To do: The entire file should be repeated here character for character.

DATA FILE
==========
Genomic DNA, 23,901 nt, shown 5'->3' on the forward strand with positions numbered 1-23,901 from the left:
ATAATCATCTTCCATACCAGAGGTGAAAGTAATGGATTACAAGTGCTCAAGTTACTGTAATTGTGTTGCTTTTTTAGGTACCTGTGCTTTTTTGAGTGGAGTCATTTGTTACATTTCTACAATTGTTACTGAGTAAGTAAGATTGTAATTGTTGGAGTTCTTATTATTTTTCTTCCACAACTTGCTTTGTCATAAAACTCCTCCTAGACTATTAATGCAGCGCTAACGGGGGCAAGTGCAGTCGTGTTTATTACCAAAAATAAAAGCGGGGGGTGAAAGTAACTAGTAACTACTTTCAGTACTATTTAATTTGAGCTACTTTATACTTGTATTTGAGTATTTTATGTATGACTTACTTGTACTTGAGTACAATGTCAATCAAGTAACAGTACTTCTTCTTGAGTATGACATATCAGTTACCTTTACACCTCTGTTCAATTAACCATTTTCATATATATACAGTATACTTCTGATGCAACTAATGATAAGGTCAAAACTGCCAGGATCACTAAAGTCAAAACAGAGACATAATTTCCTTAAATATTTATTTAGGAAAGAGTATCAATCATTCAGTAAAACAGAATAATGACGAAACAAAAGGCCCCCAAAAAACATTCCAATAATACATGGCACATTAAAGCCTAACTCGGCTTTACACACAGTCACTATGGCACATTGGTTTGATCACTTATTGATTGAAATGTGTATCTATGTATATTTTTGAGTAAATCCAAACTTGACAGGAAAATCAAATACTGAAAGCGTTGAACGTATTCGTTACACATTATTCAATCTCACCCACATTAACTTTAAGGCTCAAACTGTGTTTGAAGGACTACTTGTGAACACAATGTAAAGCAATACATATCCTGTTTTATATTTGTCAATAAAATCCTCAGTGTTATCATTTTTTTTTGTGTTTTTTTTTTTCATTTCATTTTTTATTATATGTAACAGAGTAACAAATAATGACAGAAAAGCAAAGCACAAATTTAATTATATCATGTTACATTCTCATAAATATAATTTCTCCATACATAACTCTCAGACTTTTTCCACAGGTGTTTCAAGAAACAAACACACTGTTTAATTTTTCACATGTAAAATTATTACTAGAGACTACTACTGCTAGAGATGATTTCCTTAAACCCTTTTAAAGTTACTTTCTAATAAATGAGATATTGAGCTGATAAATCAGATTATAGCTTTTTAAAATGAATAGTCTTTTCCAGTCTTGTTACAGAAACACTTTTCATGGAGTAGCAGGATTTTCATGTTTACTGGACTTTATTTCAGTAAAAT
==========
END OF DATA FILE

Genomic DNA, 23,901 nt, shown 5'->3' on the forward strand with positions numbered 1-23,901 from the left:
ATAATCATCTTCCATACCAGAGGTGAAAGTAATGGATTACAAGTGCTCAAGTTACTGTAATTGTGTTGCTTTTTTAGGTACCTGTGCTTTTTTGAGTGGAGTCATTTGTTACATTTCTACAATTGTTACTGAGTAAGTAAGATTGTAATTGTTGGAGTTCTTATTATTTTTCTTCCACAACTTGCTTTGTCATAAAACTCCTCCTAGACTATTAATGCAGCGCTAACGGGGGCAAGTGCAGTCGTGTTTATTACCAAAAATAAAAGCGGGGGGTGAAAGTAACTAGTAACTACTTTCAGTACTATTTAATTTGAGCTACTTTATACTTGTATTTGAGTATTTTATGTATGACTTACTTGTACTTGAGTACAATGTCAATCAAGTAACAGTACTTCTTCTTGAGTATGACATATCAGTTACCTTTACACCTCTGTTCAATTAACCATTTTCATATATATACAGTATACTTCTGATGCAACTAATGATAAGGTCAAAACTGCCAGGATCACTAAAGTCAAAACAGAGACATAATTTCCTTAAATATTTATTTAGGAAAGAGTATCAATCATTCAGTAAAACAGAATAATGACGAAACAAAAGGCCCCCAAAAAACATTCCAATAATACATGGCACATTAAAGCCTAACTCGGCTTTACACACAGTCACTATGGCACATTGGTTTGATCACTTATTGATTGAAATGTGTATCTATGTATATTTTTGAGTAAATCCAAACTTGACAGGAAAATCAAATACTGAAAGCGTTGAACGTATTCGTTACACATTATTCAATCTCACCCACATTAACTTTAAGGCTCAAACTGTGTTTGAAGGACTACTTGTGAACACAATGTAAAGCAATACATATCCTGTTTTATATTTGTCAATAAAATCCTCAGTGTTATCATTTTTTTTTGTGTTTTTTTTTTTCATTTCATTTTTTATTATATGTAACAGAGTAACAAATAATGACAGAAAAGCAAAGCACAAATTTAATTATATCATGTTACATTCTCATAAATATAATTTCTCCATACATAACTCTCAGACTTTTTCCACAGGTGTTTCAAGAAACAAACACACTGTTTAATTTTTCACATGTAAAATTATTACTAGAGACTACTACTGCTAGAGATGATTTCCTTAAACCCTTTTAAAGTTACTTTCTAATAAATGAGATATTGAGCTGATAAATCAGATTATAGCTTTTTAAAATGAATAGTCTTTTCCAGTCTTGTTACAGAAACACTTTTCATGGAGTAGCAGGATTTTCATGTTTACTGGACTTTATTTCAGTAAAAT